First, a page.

How to make it in America


Growing up in Australia, I was heavily influenced by what was happening in America. It seemed like a movie to me. Everything was bigger and better. The bright lights were like a beacon calling out to me. From a young age I knew it was where I wanted to be, and that never wavered through the years. I grew up on American movies, American sports and American music. Even before I visited, I was already moving there. I would tell people that that was what I was doing, moving to America, and they all thought it was pretty far-fetched. As time went on I started to lose hope, until one day working on a construction site I just said to myself, "That’s it. I’ve had enough of this." I booked a ticket that night and was going to give it 90 days to make it into a permanent stay. I arrived with 2 suit cases, about $1,000 to my name and a heavy intention to make things happen.

Sitting back in the comforts of Australia didn’t seem like where I wanted to be and how I wanted to live. America was always the land of opportunity. I'd rather be amongst the chaos than the quiet of the laid back Aussie lifestyle. Besides, I can always go back to that down the road, even if only for a visit. If I didn’t give it a crack, I would have regretted it for the rest of my life.

Coming here, I had to start from scratch. When I look back at it, although it was uncomfortable, it was truly that old saying that happiness lies in the journey, not the destination. I had just sparked a relationship from a long distance with my now wife and business partner, Jenny. We basically did everything backwards and took a chance on each other and our relationship. I got off the plane and we moved straight in together. Within 3 months we were married, and she left behind her promising career in casting movies and TV shows to work with me on the business. Fast forward and we have been married for almost ten years now, have 2 kids and have built a life together. If you know you know, so we didn’t waste any time.

We had to find manufacturers and suppliers and then also had to find a way to produce products with limited funds and get those items sold to be able to make more product and pay our rent. At the time it seemed an impossible task, and I still don’t know how we pulled through. But we did. I got a small loan from a friend of my wife’s to produce product, and I pre-sold clothes to friends and family to fund the production. I had started making leather jackets, and these were great but expensive to make and more of a niche market, so I decided to create a line of basics that would become our bread and butter. T-shirts, hoodies and sweats. This is where we started to really get going as a business. We found good retail partners and were selling on consignment. The products were selling in store, and things just snowballed from there. Another thing that was helpful was Instagram. We started promoting on Instagram and were able to build an audience.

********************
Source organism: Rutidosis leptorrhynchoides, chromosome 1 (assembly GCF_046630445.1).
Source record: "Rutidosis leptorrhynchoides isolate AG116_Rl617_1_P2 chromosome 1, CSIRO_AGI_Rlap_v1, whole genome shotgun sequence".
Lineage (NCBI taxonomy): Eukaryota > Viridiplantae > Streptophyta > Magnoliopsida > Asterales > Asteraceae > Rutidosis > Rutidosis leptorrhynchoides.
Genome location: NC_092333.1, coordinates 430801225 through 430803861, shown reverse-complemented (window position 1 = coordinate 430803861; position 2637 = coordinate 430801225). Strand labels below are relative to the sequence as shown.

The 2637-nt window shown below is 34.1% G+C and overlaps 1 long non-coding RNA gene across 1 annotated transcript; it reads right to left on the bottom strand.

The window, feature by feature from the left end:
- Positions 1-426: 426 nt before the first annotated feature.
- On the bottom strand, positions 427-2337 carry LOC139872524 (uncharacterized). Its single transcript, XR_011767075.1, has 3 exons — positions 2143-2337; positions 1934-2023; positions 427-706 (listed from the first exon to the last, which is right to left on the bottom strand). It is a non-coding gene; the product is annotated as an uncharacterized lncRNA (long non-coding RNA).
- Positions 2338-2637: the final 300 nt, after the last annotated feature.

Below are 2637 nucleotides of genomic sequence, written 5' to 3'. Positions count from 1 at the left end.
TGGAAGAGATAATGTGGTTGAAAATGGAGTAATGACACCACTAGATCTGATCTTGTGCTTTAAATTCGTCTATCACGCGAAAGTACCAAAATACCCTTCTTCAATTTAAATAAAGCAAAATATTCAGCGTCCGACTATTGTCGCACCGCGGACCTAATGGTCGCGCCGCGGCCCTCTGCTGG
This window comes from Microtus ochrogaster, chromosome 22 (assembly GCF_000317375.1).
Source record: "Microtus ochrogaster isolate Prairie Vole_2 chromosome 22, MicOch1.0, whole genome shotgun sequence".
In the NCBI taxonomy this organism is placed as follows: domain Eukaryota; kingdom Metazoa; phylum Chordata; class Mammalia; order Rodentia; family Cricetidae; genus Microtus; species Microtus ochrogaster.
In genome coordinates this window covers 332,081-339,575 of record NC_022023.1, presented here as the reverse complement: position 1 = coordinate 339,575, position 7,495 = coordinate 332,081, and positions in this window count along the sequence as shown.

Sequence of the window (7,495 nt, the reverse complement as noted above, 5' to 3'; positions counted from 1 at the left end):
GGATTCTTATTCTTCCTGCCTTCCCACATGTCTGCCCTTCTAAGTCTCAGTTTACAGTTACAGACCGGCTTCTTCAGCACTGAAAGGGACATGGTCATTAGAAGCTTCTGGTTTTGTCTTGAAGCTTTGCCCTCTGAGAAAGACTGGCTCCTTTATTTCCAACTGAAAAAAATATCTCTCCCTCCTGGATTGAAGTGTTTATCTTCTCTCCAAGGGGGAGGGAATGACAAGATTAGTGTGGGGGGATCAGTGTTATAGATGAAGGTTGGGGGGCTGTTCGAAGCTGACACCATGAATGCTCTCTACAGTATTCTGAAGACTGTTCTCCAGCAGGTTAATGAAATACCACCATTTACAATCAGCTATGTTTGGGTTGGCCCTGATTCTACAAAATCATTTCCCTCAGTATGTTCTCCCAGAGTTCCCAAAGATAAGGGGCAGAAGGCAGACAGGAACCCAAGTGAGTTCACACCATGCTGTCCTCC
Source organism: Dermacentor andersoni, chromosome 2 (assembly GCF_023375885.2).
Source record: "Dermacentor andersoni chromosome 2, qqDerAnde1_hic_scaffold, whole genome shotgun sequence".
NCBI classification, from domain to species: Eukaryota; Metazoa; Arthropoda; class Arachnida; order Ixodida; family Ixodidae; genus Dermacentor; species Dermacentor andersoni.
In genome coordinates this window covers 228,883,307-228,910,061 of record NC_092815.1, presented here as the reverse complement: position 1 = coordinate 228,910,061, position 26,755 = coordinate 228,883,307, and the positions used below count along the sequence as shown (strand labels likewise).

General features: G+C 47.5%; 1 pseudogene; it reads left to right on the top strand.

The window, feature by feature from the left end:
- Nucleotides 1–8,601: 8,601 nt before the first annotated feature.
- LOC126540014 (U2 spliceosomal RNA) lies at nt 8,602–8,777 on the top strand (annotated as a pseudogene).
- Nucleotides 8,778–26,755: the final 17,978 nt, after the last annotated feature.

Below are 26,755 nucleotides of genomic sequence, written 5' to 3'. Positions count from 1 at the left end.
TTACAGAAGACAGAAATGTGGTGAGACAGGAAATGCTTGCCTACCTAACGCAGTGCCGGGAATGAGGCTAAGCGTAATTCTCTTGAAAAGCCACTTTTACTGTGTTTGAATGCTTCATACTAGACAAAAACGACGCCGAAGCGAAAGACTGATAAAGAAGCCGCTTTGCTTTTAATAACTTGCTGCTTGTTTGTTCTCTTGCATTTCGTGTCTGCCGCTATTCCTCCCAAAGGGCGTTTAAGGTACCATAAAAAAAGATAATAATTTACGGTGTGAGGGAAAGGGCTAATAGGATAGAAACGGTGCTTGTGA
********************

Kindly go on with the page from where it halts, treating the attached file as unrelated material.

It wasn’t easy, that’s for sure. But nothing worth doing isn’t going to have its challenges. If you just treat it as a game and play it that way, there is no challenge you cannot meet. Sure, it was scary, but living in my comfort zone and never venturing out was even scarier to me. I believed in myself and what I could do. I backed myself - I always have. Even when I played Rugby, I set my goals high. I wanted to be the best. I may not have had the ability to reach that, but I knew what I lacked in talent I made up for in hard work. That same approach put me in good stead to make it in America. I didn’t have a plan B that would only distract from plan A. Total intention to reach the peak.

10 years in and now an American citizen, I still feel like we have a long way to go to reach the peak, but I am still as energized as ever to get there. This American Dream is still being written…

Daniel Patrick